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On some days in downtown San Francisco the yellow and orange hard hats of construction workers bobbing along the sidewalk seem to outnumber the laptop-toting tech workers.
San Francisco is going aggressively vertical, with a building boom of high rises in a city that was once proud of its low-rise, European-style ethos. Today we published an article that looks at the seismic risks of a denser and taller San Francisco — a city straddled by two of the most active faults in North America.
But “skyscraper” was once a dirty word in San Francisco. High rises were demonized in the 1970s by a generation of activists who battled against the “Manhattanization” of the city. The man who spearheaded the anti-skyscraper campaign, Alvin E. Duskin, now lives in a charming wooden house in the rolling hills of northwestern Marin County.
He recently spoke to us about the two ballot initiatives he organized in the 1970s that would have outlawed buildings taller than six stories.
In 1971, Mr. Duskin, who was born in San Francisco and owned a garment business, compared high rises to “tombstones.”
“The whole idea was that the city was being controlled by developers,” Mr. Duskin said. “We said, ‘Is this the future you want? Is this where you want to raise your kids?’”
Both initiatives failed, but Mr. Duskin says the threat of further votes against skyscrapers led city officials to impose height limits in residential areas.
Mr. Duskin continued his career as an activist, campaigning against nuclear power and promoting wind energy.
Today he speaks longingly of the days when rents were cheap and people came from all over the country to pursue careers as poets, authors and artists in San Francisco. He reminisces about ample parking and whiling away afternoons at cafes where friends like Lenny Bruce or Dick Gregory would stop by to chat.
He rarely travels into San Francisco any more.
“It’s lost its livability for people who aren’t devoted just to making money, its livability for people who want to do creative things in the arts,” he said. “It’s over for me. It’s a different city.”
(Please note: We regularly highlight articles on news sites that have limited access for nonsubscribers.)
• The first time Mayor Eric Garcetti of Los Angeles delivered a State of the City address, in 2014, he didn’t mention homelessness. On Monday, the mayor said that “homelessness isn’t an issue, homelessness is the issue.” [Los Angeles Times]
• While their families fled the flames, reporters and photographers ran to cover the wildfires that ravaged Northern California’s wine country last year. And now the journalists of the Santa Rosa Press Democrat have won a Pulitzer Prize for their coverage. [Santa Rosa Press Democrat]
• More signs of housing madness. A decrepit three-bedroom, two-bath house in Fremont sold last month for $1.23 million, even though it’s uninhabitable. The Redfin listing called it “beyond fixer.” [The Mercury News]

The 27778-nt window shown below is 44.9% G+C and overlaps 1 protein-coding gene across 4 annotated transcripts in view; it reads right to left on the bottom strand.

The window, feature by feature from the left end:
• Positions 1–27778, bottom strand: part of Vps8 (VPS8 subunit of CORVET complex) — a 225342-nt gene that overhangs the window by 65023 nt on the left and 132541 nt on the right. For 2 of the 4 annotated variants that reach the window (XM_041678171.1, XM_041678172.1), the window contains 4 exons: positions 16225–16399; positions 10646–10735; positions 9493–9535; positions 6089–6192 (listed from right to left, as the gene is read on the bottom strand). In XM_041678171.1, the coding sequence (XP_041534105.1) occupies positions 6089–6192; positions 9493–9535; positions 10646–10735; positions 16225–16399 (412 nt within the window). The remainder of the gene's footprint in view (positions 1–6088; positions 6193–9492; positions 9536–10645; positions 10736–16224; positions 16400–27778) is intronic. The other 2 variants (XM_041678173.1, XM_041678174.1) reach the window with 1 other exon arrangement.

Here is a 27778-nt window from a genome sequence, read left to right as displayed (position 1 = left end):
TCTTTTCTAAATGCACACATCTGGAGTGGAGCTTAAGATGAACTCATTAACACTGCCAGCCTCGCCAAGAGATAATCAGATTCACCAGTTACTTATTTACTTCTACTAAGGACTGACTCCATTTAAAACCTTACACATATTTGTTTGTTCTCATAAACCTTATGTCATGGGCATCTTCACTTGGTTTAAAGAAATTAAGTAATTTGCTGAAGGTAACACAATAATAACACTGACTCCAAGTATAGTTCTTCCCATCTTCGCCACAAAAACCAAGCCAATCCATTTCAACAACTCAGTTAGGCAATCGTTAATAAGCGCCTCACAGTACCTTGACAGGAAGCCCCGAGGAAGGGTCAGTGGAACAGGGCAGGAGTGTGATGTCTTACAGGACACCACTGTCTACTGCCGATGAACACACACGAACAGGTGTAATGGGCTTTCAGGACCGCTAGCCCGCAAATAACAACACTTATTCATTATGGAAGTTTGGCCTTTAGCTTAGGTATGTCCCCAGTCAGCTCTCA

• Silicon Valley is expecting a wave of initial public offerings to bring some of the most highly valued and recognizable start-ups to the public market over the next 18 to 24 months — and billions of dollars in returns to their executives and investors. [The New York Times]
• By one measure California has the nation’s fifth fastest-growing economy. The state’s economy grew 4.7 percent, behind Tennessee, Alabama, Nevada and Arizona, according to the Federal Reserve Bank of Philadelphia. [Los Angeles Daily News]
• Mendocino County authorities said late Monday that they had recovered and identified the bodies of all four members of a Santa Clarita family who disappeared while on a road trip this month. [The New York Times]
• Extending BART into San Jose could help give Silicon Valley a “vibrant urban center.” That’s the hope of San Jose’s mayor. [The Mercury News]
• The Compton rapper Kendrick Lamar’s album “DAMN.” won the Pulitzer Prize for music on Monday. Mr. Lamar is the first rapper to win the award, and the first winner of the music prize who is not a classical or jazz musician. [The New York Times]
• Two of the Oakland A’s first home games of the season had alarming attendance figures — fewer than 8,000 fans to a stadium that holds more than 40,000. On Tuesday the Coliseum is expected to be packed, but only because admission is free in celebration of the 50th anniversary of the team’s first game in Oakland. [San Francisco Chronicle]
• Three weeks after electric scooters hit the streets (and sidewalks) San Francisco, the City Attorney Dennis Herrera issued cease-and-desist orders to the companies that rent them. [San Francisco Chronicle]
And Finally …
Ah, springtime in Northern California, when the fruit trees are in full bloom — and a hailstorm shreds all their leaves. It’s been an odd few months of weather in the San Francisco Bay Area, with a January that felt like May and a waterlogged March of relentless storms.
The hail on Monday, which fell in parts of the East Bay, brought delight to kids who scooped up handfuls of marble-size ice balls. And dread to their parents driving them to school and commuting to work.
The storm was good news for skiers, bringing around nine more inches of snow to the peaks around Lake Tahoe and allowing some resorts to extend their season.
The rest of the week will remain unseasonably cold, forecasters say. The good news: The weekend is looking divine.
California Today goes live at 6 a.m. Pacific time weekdays. Tell us what you want to see: CAtoday@nytimes.com.
California Today is edited by Julie Bloom, who grew up in Los Angeles and graduated from U.C. Berkeley.